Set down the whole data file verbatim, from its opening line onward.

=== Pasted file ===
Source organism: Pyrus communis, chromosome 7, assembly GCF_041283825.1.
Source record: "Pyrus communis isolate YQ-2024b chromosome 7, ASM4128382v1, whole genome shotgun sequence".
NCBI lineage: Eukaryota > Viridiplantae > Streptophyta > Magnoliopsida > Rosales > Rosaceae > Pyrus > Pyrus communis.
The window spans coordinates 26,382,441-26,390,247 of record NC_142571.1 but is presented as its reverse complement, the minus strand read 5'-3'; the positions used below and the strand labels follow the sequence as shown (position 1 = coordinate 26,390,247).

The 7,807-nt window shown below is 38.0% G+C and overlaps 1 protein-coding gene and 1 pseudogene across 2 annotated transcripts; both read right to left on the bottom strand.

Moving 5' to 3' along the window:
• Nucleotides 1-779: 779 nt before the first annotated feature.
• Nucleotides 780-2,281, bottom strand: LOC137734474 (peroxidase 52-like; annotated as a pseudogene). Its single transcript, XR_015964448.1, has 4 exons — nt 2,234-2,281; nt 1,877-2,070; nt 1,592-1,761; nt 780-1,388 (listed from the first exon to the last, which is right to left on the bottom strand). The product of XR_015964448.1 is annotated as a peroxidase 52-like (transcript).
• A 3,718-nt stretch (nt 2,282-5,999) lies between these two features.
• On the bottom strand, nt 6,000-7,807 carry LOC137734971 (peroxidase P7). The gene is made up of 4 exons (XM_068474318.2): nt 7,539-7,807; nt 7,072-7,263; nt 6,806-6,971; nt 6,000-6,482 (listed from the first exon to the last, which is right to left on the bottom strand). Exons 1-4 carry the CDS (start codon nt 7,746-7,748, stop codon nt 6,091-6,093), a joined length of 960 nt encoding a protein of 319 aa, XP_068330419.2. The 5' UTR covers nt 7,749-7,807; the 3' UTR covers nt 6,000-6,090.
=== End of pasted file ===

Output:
Source organism: Pyrus communis, chromosome 7, assembly GCF_041283825.1.
Source record: "Pyrus communis isolate YQ-2024b chromosome 7, ASM4128382v1, whole genome shotgun sequence".
NCBI lineage: Eukaryota > Viridiplantae > Streptophyta > Magnoliopsida > Rosales > Rosaceae > Pyrus > Pyrus communis.
The window spans coordinates 26,382,441-26,390,247 of record NC_142571.1 but is presented as its reverse complement, the minus strand read 5'-3'; the positions used below and the strand labels follow the sequence as shown (position 1 = coordinate 26,390,247).

The 7,807-nt window shown below is 38.0% G+C and overlaps 1 protein-coding gene and 1 pseudogene across 2 annotated transcripts; both read right to left on the bottom strand.

Moving 5' to 3' along the window:
• Nucleotides 1-779: 779 nt before the first annotated feature.
• Nucleotides 780-2,281, bottom strand: LOC137734474 (peroxidase 52-like; annotated as a pseudogene). Its single transcript, XR_015964448.1, has 4 exons — nt 2,234-2,281; nt 1,877-2,070; nt 1,592-1,761; nt 780-1,388 (listed from the first exon to the last, which is right to left on the bottom strand). The product of XR_015964448.1 is annotated as a peroxidase 52-like (transcript).
• A 3,718-nt stretch (nt 2,282-5,999) lies between these two features.
• On the bottom strand, nt 6,000-7,807 carry LOC137734971 (peroxidase P7). The gene is made up of 4 exons (XM_068474318.2): nt 7,539-7,807; nt 7,072-7,263; nt 6,806-6,971; nt 6,000-6,482 (listed from the first exon to the last, which is right to left on the bottom strand). Exons 1-4 carry the CDS (start codon nt 7,746-7,748, stop codon nt 6,091-6,093), a joined length of 960 nt encoding a protein of 319 aa, XP_068330419.2. The 5' UTR covers nt 7,749-7,807; the 3' UTR covers nt 6,000-6,090.